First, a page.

Voulez-vous coucher avec moi, ce soir. One evening we dance around Jessica’s bedroom mouthing these words we do not yet understand, shaking our bodies, and swinging our limbs to the music. We dance loudly and boldly behind the closed door, but we’re always listening. Listening for the sound of footsteps, of keys jingling, of a car pulling into the driveway.

When no footsteps or keys or cars come, we become braver, tearing off our clothes and swinging them around our heads like helicopter blades that will lift us from the plush pink carpet we dance on.

My mom picks me up that evening. She asks what Jessica and I did all night, and I tell her we listened to music. When she asks if I had fun, I shrug my shoulders. We ride home the rest of the way in silence, my mother trying to ignite a conversation that just won’t light.

On Monday Jessica runs up to my locker. We talk about the new biology teacher. We make fun of the boys’ voices when they crack, and their faces turn a burning red. We hide behind lockers as we change into tired gym shorts. We do not speak of the night before. That evening after we’re dropped off at Jessica’s home, we run to her bedroom and rip through magazines that tell us what our first kiss will be like and which member of Hanson really is our soulmate. We argue over the youngest until Jessica decides that he’s not even that cute and we toss the quiz to the floor. Then Jessica asks the question we’ve both been waiting for since the last time we were alone.

“Want to listen to music?” she says. I nod and she leaves the room, returning with her sister’s CD collection. We shuffle through it until we find the soundtrack to Moulin Rouge—a film our parents will not yet let us see. We turn off the lights, and then we dance and shimmy and strip in the dark. When I call my mother to beg for a sleepover she doesn’t put up a fight, and I spend the entire night thinking of the invisible men. Thinking that they are lying beside me in Jessica’s waterbed. Thinking that they have seen us dance and that they like it. These men stay around until the room starts to get light and my eyelids finally grow heavy.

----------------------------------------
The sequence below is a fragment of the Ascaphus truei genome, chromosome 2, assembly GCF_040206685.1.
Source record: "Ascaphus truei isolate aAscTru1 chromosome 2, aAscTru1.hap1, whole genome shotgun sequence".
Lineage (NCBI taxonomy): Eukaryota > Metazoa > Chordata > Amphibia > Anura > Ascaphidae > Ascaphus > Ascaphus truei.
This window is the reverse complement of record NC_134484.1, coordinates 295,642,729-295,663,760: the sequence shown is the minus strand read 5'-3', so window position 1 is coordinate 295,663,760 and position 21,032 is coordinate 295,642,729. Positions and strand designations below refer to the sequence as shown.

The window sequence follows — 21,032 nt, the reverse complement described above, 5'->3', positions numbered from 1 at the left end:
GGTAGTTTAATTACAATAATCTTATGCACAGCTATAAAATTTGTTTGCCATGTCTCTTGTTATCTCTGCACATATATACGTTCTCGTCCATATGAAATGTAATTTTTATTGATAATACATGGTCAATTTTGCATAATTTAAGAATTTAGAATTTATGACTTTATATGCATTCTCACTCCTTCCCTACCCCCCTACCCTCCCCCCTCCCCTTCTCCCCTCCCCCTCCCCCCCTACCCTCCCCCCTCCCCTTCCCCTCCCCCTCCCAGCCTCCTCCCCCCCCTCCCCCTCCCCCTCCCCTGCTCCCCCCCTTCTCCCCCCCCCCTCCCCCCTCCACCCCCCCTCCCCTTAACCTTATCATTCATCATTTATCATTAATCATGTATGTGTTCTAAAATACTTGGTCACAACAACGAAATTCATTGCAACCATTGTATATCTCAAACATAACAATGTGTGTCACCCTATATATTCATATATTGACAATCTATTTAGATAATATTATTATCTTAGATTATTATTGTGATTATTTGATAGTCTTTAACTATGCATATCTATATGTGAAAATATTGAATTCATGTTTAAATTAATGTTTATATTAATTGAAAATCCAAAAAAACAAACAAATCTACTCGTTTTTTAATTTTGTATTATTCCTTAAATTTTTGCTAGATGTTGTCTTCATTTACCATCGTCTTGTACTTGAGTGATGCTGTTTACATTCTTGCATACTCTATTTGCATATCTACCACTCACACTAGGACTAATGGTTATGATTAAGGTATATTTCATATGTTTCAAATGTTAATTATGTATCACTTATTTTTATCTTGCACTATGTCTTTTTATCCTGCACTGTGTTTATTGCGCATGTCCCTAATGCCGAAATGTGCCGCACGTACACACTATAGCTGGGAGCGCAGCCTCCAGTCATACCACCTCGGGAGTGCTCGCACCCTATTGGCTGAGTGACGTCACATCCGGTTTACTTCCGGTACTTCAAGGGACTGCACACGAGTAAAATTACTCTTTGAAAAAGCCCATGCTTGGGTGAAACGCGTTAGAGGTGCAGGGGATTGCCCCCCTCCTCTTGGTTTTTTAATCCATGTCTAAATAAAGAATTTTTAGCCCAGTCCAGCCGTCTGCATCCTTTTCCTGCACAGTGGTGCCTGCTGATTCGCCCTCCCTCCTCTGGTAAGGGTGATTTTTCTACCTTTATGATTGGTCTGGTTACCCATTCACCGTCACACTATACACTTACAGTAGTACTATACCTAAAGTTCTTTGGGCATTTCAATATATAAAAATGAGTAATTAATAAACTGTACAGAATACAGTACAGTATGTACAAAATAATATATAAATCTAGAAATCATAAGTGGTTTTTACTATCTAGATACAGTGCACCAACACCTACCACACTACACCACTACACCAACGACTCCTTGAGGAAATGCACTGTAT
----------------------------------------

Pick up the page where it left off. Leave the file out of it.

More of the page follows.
In two years, when we enter the eighth grade, Jessica and I will finally be allowed to walk home from school. We will don our shortest denim and laciest crop tops even when the weather makes our legs erupt in goosebumps. We will lean on poles at bus stops and wait for the passing traffic. Men will honk and, if they’re bold, they will yell something out the window. We will bite our fingertips and twist our hair because that’s all we know how to do, and sometimes Jessica will yell something back. Something like, “Come and get it!” And then the men will slow down, and we will run and turn the corner and keep running while we laugh so hard that tears begin to wet our cheeks.

One day, when Jessica has to stay in detention, I will walk home alone. A car will honk, and I won’t look at who’s driving it. When he whistles, I’ll turn, and when he asks me how old I am, I will keep quiet. When he slows down and keeps talking to me, I will pretend that there is music playing from the headphones I have placed in my ears, and when he pulls up to the curb I will run, but it will not be in the same way I run with Jessica. I will run all the way home until I’m through the front door, and my mother will ask me why I’m flushed, and I’ll tell her I’m not flushed. She’ll look out the window expecting to see something, and I’ll tell her to get off my case, and she’ll cry. When my father gets home, he will yell at me for making my mother upset, and I will yell back. “She cries over everything,” I’ll tell him, and he will tell me that he knows. This I will wish he would not say to me.

The year we start sixth grade we decide that we are detectives. We spy on Jessica’s sister from behind the couch in the basement when she brings her boyfriend downstairs. His name is Joe, and he is OK by us. One night, we get caught. Jessica’s sister’s shirt is halfway unbuttoned when she catches us peering out from above the cushions. She tells us that we’re pervs. She chases us out of the basement like the little monsters we are. And for the rest of the night we think out loud. We wonder what it’s like to have someone’s tongue in your mouth and we make gag noises over and over. Jessica picks up a garbage can and pretends to hurl, and we are in stitches. We don’t talk about the shirt, but we are thinking about it. Later in her bedroom, we swear we will never let boys get close to us. We already know we are lying as we lock our pinkies together.